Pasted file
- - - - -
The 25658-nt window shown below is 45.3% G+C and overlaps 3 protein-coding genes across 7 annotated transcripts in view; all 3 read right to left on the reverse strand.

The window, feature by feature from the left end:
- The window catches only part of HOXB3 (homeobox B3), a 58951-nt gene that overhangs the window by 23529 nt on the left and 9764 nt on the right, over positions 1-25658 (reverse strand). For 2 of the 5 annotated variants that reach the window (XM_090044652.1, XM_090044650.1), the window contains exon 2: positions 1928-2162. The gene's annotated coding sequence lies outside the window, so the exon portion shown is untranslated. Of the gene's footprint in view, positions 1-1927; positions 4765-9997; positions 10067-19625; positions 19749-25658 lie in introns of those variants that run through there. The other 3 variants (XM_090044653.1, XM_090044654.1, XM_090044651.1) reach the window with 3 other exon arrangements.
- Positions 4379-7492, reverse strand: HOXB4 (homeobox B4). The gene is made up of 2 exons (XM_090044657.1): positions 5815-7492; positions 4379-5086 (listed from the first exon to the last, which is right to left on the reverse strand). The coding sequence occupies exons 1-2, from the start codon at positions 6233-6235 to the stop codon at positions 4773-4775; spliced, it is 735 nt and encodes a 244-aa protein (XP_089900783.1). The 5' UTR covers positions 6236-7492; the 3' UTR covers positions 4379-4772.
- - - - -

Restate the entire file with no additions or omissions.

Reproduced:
The 25658-nt window shown below is 45.3% G+C and overlaps 3 protein-coding genes across 7 annotated transcripts in view; all 3 read right to left on the reverse strand.

The window, feature by feature from the left end:
- The window catches only part of HOXB3 (homeobox B3), a 58951-nt gene that overhangs the window by 23529 nt on the left and 9764 nt on the right, over positions 1-25658 (reverse strand). For 2 of the 5 annotated variants that reach the window (XM_090044652.1, XM_090044650.1), the window contains exon 2: positions 1928-2162. The gene's annotated coding sequence lies outside the window, so the exon portion shown is untranslated. Of the gene's footprint in view, positions 1-1927; positions 4765-9997; positions 10067-19625; positions 19749-25658 lie in introns of those variants that run through there. The other 3 variants (XM_090044653.1, XM_090044654.1, XM_090044651.1) reach the window with 3 other exon arrangements.
- Positions 4379-7492, reverse strand: HOXB4 (homeobox B4). The gene is made up of 2 exons (XM_090044657.1): positions 5815-7492; positions 4379-5086 (listed from the first exon to the last, which is right to left on the reverse strand). The coding sequence occupies exons 1-2, from the start codon at positions 6233-6235 to the stop codon at positions 4773-4775; spliced, it is 735 nt and encodes a 244-aa protein (XP_089900783.1). The 5' UTR covers positions 6236-7492; the 3' UTR covers positions 4379-4772.